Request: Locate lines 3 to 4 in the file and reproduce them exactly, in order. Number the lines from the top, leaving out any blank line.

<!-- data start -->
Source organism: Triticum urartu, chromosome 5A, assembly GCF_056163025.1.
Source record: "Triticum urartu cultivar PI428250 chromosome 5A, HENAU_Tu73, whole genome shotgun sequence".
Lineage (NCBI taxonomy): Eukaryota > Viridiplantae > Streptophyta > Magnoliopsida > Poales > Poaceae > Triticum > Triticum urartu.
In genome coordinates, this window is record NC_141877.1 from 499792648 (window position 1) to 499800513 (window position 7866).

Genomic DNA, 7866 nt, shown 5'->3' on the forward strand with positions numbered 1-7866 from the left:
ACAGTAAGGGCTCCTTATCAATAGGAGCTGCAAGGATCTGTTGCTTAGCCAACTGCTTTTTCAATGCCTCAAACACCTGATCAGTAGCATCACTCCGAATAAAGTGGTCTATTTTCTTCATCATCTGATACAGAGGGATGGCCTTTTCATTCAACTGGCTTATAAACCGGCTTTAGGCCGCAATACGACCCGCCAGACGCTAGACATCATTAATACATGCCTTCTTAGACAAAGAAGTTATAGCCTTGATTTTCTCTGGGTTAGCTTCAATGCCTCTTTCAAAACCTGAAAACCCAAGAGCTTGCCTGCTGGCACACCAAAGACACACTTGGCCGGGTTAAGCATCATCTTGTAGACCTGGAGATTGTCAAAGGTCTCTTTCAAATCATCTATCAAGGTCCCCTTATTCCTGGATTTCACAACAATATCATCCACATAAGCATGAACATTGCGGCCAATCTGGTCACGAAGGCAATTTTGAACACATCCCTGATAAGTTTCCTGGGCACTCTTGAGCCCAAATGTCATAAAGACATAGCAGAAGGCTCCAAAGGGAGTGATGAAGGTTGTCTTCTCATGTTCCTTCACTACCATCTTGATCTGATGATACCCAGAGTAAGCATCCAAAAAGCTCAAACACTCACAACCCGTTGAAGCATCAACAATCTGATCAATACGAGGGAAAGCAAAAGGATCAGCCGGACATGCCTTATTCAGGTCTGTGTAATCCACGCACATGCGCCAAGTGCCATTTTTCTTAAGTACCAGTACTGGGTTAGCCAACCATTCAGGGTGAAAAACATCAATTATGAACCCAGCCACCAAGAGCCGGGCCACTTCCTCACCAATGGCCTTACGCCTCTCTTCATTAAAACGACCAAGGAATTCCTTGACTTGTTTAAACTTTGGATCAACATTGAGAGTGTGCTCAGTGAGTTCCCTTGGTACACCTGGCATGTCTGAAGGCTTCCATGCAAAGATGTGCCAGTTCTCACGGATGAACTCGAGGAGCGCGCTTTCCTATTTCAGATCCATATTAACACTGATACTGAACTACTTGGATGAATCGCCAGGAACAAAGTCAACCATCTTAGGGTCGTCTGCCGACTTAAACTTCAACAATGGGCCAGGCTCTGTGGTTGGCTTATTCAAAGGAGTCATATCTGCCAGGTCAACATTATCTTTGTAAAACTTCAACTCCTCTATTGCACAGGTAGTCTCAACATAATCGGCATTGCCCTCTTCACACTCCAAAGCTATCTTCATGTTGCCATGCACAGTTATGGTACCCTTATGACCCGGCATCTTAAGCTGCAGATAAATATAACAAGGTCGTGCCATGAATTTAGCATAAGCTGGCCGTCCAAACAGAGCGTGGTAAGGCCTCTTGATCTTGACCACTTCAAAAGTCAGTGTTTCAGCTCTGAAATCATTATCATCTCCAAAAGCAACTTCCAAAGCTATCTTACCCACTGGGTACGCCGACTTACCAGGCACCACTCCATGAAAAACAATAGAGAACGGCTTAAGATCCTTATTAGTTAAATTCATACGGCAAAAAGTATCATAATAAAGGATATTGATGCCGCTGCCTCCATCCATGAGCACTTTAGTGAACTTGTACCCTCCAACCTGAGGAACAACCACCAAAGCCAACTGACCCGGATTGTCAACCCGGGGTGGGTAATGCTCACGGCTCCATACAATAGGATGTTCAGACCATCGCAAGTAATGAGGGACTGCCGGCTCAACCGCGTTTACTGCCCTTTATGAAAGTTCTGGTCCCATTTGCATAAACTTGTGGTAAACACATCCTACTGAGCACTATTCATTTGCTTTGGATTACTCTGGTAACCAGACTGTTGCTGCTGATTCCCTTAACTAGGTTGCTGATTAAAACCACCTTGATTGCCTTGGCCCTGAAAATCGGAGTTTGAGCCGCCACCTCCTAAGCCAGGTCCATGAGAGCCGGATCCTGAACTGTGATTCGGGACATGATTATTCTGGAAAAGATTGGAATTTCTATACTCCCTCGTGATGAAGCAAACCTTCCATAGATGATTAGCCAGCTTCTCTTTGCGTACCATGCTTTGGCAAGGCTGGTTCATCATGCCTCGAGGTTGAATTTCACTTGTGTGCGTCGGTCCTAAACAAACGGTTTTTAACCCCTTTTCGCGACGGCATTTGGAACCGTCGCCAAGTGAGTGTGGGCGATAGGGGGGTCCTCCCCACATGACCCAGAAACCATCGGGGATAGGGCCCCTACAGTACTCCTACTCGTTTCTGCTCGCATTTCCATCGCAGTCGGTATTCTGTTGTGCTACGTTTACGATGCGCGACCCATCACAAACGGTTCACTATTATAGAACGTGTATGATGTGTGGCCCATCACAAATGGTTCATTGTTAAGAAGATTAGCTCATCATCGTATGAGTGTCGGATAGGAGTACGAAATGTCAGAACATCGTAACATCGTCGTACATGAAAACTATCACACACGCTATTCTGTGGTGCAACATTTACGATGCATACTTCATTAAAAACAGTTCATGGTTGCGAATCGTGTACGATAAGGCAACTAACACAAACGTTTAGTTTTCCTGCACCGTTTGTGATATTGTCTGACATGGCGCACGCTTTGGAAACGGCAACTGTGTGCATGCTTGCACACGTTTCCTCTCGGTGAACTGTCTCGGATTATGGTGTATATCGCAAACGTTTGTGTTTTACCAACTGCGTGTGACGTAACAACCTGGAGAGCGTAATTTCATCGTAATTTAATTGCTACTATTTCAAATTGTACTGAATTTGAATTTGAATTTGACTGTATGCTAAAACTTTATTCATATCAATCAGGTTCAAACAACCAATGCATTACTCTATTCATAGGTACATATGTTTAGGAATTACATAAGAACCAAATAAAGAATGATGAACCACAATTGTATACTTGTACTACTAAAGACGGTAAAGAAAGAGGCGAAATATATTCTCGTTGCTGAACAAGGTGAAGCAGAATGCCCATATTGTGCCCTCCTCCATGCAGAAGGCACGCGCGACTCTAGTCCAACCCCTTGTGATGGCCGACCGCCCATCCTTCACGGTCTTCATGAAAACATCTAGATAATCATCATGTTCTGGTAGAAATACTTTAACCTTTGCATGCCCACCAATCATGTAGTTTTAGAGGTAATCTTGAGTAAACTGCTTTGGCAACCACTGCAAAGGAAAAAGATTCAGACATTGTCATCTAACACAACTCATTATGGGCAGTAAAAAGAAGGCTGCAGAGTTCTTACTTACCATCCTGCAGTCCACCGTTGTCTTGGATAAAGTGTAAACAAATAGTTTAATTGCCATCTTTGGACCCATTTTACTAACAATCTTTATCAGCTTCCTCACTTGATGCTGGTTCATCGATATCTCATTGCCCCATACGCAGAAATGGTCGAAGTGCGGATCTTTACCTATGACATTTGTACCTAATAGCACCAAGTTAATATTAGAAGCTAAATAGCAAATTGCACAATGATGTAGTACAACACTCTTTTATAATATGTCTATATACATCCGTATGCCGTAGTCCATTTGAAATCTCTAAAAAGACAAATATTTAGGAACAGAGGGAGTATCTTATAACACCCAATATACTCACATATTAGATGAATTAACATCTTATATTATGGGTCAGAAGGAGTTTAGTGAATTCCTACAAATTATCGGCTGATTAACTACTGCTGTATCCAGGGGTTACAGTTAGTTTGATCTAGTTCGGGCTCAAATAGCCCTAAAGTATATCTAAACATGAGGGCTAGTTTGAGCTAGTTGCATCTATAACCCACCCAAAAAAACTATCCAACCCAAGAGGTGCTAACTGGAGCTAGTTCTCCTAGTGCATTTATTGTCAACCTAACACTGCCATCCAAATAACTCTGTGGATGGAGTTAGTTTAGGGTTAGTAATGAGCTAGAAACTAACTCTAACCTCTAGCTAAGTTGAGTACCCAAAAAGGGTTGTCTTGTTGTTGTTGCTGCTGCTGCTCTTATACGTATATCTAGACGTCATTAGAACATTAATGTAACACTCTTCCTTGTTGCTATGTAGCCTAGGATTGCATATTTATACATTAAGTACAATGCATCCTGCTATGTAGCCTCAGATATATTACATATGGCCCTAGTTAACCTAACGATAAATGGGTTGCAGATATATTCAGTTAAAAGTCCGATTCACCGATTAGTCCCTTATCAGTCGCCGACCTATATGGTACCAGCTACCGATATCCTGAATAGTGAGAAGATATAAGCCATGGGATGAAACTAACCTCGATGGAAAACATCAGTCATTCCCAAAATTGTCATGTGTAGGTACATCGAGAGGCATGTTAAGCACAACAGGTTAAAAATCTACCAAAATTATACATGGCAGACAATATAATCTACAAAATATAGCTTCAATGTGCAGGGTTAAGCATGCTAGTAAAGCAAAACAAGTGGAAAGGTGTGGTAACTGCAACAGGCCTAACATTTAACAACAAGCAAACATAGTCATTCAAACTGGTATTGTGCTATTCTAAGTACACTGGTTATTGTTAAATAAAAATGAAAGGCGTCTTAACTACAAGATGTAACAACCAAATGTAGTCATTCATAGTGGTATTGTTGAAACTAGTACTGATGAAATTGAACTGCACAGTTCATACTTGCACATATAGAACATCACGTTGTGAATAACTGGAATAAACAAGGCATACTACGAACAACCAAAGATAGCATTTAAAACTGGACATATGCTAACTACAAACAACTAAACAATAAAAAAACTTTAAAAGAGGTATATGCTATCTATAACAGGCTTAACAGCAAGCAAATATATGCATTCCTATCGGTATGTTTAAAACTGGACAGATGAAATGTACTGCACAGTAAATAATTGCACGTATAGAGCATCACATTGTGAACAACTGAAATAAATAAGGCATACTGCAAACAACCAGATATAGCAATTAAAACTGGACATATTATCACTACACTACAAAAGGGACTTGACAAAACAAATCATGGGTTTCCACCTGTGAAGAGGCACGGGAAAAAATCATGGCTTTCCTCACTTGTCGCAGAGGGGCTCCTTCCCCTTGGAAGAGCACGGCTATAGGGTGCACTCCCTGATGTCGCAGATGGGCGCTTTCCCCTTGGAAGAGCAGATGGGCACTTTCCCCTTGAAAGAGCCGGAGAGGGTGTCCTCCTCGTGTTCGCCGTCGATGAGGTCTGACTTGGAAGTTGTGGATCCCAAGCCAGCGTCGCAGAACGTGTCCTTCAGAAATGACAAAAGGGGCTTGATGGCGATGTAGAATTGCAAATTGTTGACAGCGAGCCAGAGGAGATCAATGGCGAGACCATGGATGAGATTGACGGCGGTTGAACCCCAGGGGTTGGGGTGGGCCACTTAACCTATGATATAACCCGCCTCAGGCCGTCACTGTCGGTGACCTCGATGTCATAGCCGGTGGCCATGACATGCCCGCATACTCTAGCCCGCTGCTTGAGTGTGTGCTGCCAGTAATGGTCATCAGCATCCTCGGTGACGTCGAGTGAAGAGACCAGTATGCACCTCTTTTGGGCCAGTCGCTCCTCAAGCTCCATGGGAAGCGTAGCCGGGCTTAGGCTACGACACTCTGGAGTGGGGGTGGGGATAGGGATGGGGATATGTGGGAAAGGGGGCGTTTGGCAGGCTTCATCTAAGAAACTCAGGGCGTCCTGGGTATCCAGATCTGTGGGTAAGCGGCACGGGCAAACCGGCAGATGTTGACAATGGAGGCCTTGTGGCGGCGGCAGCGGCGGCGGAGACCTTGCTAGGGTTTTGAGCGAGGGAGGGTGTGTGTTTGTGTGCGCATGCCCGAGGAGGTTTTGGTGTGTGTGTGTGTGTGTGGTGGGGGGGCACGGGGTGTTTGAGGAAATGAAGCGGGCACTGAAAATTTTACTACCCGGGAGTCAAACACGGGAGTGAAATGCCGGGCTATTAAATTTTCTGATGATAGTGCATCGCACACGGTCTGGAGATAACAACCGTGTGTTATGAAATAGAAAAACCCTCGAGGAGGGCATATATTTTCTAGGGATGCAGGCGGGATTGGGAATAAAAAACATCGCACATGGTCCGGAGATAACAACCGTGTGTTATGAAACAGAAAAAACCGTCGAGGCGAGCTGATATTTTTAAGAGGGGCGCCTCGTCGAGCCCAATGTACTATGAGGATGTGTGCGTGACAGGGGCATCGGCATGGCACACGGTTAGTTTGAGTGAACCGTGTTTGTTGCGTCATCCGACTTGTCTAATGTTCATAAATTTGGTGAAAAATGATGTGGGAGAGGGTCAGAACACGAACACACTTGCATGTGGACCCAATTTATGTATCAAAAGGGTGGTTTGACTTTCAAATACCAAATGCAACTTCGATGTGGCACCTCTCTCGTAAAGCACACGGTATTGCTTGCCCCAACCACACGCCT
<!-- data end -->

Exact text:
Lineage (NCBI taxonomy): Eukaryota > Viridiplantae > Streptophyta > Magnoliopsida > Poales > Poaceae > Triticum > Triticum urartu.
In genome coordinates, this window is record NC_141877.1 from 499792648 (window position 1) to 499800513 (window position 7866).